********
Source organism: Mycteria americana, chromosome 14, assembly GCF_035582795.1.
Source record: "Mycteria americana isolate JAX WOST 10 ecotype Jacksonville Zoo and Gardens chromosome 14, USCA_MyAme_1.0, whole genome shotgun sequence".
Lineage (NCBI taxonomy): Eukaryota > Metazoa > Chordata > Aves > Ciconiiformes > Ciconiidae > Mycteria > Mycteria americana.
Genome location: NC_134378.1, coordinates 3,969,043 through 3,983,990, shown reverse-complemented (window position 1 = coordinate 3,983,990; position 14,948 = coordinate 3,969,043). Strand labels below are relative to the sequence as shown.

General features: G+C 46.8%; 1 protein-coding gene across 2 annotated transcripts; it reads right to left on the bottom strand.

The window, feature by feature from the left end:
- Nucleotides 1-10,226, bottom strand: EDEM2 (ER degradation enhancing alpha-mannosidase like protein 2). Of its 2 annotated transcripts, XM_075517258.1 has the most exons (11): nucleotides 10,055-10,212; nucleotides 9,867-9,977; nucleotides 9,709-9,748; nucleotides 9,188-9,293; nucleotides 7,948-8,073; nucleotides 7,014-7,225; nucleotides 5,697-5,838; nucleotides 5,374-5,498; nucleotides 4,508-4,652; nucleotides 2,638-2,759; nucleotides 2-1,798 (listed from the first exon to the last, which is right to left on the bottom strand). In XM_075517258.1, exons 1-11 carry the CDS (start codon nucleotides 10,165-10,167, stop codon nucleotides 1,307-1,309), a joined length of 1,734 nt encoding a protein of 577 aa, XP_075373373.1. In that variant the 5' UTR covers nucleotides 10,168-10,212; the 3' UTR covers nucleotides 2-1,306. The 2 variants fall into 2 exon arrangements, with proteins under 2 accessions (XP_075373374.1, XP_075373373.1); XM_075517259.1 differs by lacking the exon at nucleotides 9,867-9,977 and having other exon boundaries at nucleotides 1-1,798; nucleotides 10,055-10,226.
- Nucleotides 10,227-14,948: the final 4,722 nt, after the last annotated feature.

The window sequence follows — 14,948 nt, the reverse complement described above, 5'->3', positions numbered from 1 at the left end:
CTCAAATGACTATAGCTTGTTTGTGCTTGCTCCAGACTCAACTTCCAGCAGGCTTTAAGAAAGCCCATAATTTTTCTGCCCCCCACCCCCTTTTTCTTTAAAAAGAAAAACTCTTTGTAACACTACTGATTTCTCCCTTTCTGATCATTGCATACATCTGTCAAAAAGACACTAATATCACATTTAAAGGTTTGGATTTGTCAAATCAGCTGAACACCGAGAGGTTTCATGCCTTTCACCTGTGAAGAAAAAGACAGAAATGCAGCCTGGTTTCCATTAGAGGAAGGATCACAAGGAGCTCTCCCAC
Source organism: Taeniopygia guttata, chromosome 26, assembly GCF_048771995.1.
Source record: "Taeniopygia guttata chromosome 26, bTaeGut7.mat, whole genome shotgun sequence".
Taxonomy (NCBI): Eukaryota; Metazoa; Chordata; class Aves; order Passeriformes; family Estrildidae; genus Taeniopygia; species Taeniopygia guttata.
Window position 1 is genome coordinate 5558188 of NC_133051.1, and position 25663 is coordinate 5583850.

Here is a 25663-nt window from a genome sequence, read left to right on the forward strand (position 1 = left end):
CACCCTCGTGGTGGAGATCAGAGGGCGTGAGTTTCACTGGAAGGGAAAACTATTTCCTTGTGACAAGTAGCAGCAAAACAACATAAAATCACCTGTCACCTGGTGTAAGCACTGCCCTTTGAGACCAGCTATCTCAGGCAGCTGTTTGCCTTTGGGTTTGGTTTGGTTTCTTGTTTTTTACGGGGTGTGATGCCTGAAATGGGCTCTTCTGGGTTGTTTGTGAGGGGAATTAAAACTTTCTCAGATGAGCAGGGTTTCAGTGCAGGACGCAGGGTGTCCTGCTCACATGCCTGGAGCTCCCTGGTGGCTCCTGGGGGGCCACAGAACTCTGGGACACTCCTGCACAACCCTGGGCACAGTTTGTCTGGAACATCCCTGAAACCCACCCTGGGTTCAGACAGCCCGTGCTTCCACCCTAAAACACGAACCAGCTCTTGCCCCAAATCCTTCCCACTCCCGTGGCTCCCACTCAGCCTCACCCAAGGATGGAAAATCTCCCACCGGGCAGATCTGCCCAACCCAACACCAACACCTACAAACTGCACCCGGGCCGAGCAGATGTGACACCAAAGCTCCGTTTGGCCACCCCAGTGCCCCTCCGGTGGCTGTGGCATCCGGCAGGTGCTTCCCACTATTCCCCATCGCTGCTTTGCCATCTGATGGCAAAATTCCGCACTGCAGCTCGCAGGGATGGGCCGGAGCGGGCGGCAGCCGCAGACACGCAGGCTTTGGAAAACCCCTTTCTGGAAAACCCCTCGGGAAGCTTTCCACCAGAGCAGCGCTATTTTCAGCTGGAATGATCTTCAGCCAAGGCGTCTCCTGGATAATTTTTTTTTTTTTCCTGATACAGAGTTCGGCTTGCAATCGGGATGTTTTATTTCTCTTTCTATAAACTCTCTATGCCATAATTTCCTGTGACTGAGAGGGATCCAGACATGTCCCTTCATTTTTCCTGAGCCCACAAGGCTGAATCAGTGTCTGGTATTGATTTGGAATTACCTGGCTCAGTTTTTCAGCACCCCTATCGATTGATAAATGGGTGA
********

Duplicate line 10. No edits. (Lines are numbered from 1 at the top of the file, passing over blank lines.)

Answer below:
CTCAAATGACTATAGCTTGTTTGTGCTTGCTCCAGACTCAACTTCCAGCAGGCTTTAAGAAAGCCCATAATTTTTCTGCCCCCCACCCCCTTTTTCTTTAAAAAGAAAAACTCTTTGTAACACTACTGATTTCTCCCTTTCTGATCATTGCATACATCTGTCAAAAAGACACTAATATCACATTTAAAGGTTTGGATTTGTCAAATCAGCTGAACACCGAGAGGTTTCATGCCTTTCACCTGTGAAGAAAAAGACAGAAATGCAGCCTGGTTTCCATTAGAGGAAGGATCACAAGGAGCTCTCCCAC